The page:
When John Wayne first started acting in films, he didn’t do a lot of his own stunts. As the years passed and he gained experience, he became friends with a lot of the stunt performers of the early days of film like Yakima Canutt and he started taking on a lot more of the stunts himself. In Back to Bataan (1945), he decided to do ALL the stunts himself.
In the book, John Wayne: American, it states that during the filming, Edward Dmytryk, the director and Ben Barzman, the screenwriter, found out that Wayne refused to use a stunt double and together, they collaborated in writing scenes that they thought would make Wayne insist on a stunt double to do the painful scenes. In one scene, Wayne was required to be lifted in the air by leather harness to simulate being blown by an explosion, and in another scene, Wayne and Anthony Quinn had to enter an icy pond and remain underwater for a lengthy time, breathing through a reed. Wayne did the stunts, but as he drank a bracing whiskey told Barzman, “You better be goddamn sure we don’t find out this is something you dreamed up out of your little head as a parting gift”.
As the script for the movie was being written, the battle for the Philippines was still being fought. The screenwriter was constantly updating the script based on the latest news from the front. The Raid at Cabanatuan and release of prisoners was also rapidly incorporated into the screenplay with scenes of a recreation of the 6th Ranger Battalion attacking the prison camp placed on the beginning of the film with appearances of recently-released prisoners added to the end of the film. The movie took one hundred and thirty days to shoot the picture, i.e. about one third of a year or four months.
Back To Bataan was directed by Edward Dmytryk for RKO Pictures.
Things to look up (click on item to go to IMDB):
History of film companies as defined by Wikipedia: RKO Pictures – RKO (Radio-Keith-Orpheum) Pictures is an American film production and distribution company. As RKO Radio Pictures Inc., it was one of the Big Five studios of Hollywood’s Golden Age. The business was formed after the Keith-Albee-Orpheum (KAO) theater chains and Joseph P. Kennedy’s Film Booking Offices of America (FBO) studio were brought together under the control of the Radio Corporation of America (RCA) in October 1928. RCA chief David Sarnoff engineered the merger to create a market for the company’s sound-on-film technology, RCA Photophone. By the mid-1940s, the studio was under the control of investor Floyd Odlum.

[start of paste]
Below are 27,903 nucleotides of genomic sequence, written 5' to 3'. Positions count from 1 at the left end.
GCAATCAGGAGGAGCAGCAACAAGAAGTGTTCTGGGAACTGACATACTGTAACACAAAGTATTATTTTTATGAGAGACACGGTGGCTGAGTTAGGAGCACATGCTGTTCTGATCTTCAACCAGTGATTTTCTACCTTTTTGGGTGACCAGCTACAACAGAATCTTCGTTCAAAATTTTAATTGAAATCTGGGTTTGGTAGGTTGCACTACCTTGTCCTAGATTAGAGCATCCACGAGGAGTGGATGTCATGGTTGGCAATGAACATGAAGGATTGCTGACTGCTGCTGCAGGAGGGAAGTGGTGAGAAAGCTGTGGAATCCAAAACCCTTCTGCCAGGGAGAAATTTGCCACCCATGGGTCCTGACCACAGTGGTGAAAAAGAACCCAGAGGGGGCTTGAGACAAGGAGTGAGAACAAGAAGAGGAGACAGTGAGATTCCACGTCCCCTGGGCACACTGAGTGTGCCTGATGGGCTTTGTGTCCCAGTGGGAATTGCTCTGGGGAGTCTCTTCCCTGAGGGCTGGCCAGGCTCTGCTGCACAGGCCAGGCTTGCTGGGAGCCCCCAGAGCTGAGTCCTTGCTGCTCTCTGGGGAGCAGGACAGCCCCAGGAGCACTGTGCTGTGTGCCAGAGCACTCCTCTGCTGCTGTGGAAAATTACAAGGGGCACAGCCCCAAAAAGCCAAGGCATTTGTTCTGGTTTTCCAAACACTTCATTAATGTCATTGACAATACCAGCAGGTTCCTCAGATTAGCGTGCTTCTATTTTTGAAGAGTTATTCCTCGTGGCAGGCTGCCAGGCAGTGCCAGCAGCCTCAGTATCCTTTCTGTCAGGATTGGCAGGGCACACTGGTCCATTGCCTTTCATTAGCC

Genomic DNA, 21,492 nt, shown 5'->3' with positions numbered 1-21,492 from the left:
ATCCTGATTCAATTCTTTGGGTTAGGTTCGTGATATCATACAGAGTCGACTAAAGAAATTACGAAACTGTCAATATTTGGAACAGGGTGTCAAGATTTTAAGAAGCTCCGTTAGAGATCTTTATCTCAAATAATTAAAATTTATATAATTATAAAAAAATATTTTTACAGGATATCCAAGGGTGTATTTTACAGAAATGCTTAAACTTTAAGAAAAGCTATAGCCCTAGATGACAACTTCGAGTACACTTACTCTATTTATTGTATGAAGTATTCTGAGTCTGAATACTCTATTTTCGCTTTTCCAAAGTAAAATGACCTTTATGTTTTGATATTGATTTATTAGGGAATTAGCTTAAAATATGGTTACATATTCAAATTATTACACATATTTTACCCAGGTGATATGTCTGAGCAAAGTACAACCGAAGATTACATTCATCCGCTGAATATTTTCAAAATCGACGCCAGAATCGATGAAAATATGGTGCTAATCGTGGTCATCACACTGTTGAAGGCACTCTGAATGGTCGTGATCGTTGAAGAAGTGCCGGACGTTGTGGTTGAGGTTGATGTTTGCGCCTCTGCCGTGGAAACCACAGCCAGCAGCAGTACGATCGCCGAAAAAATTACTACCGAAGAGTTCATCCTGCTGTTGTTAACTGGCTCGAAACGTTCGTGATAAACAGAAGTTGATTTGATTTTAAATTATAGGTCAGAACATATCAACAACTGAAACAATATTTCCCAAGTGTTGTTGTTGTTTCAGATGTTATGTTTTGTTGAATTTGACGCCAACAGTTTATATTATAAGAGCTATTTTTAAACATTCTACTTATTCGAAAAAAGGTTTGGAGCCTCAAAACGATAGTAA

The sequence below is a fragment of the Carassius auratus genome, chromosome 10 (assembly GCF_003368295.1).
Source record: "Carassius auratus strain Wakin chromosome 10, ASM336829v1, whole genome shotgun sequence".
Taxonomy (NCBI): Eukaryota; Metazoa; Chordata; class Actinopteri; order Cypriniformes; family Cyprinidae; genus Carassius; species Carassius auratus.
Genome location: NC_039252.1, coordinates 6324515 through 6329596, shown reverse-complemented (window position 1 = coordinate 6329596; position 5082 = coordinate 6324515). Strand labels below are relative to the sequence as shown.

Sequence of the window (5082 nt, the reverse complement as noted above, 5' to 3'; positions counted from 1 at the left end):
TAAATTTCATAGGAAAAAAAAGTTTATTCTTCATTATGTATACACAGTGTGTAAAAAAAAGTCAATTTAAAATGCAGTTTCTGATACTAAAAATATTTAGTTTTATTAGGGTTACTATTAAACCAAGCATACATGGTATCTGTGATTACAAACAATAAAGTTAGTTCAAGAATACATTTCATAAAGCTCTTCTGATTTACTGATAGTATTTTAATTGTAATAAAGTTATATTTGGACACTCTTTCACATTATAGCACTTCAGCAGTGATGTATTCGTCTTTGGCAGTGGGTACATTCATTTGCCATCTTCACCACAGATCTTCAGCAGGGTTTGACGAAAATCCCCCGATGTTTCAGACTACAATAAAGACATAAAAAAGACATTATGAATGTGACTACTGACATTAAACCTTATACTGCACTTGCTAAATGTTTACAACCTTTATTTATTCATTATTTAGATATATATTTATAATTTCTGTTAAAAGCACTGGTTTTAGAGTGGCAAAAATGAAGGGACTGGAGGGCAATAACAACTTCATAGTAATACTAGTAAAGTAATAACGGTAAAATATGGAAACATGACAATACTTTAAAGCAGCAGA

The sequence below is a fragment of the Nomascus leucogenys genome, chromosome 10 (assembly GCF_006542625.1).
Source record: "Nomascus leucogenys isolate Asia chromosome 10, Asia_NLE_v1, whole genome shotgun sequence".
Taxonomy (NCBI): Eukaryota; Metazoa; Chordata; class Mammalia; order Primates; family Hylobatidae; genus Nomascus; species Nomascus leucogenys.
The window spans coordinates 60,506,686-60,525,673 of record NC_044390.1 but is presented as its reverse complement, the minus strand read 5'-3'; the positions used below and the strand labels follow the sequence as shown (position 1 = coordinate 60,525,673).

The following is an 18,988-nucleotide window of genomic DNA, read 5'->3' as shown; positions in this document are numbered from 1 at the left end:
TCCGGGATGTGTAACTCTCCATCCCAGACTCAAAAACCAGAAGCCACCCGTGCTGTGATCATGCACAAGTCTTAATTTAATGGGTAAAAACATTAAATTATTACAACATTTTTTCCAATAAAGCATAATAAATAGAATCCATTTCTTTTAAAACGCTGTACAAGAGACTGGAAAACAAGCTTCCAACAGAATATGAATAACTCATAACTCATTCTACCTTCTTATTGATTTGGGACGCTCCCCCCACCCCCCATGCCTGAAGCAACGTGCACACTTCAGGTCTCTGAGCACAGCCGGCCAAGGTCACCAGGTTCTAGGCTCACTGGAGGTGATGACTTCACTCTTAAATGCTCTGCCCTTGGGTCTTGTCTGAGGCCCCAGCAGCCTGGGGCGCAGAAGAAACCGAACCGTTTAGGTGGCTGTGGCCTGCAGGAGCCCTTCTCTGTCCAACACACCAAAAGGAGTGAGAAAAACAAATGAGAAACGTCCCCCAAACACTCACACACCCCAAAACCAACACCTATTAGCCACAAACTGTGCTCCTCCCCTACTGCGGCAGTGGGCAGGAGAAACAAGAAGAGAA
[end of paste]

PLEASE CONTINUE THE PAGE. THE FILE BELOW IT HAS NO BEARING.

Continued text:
RKO has long been celebrated for its cycle of musicals starring Fred Astaire and Ginger Rogers in the mid-to-late 1930s. Actors Katharine Hepburn and, later, Robert Mitchum had their first major successes at the studio. Cary Grant was a mainstay for years. The work of producer Val Lewton’s low-budget horror unit and RKO’s many ventures into the field now known as film noir have been acclaimed, largely after the fact, by film critics and historians. The studio produced two of the most famous films in motion picture history: King Kong and Citizen Kane.
Maverick industrialist Howard Hughes took over RKO in 1948. After years of decline under his control, the studio was acquired by the General Tire and Rubber Company in 1955. The original RKO Pictures ceased production in 1957 and was effectively dissolved two years later. In 1981, broadcaster RKO General, the corporate heir, revived it as a production subsidiary, RKO Pictures Inc. In 1989, this business with its few remaining assets, the trademarks and remake rights to many classic RKO films, was sold to new owners, who now operate the small independent company RKO Pictures LLC.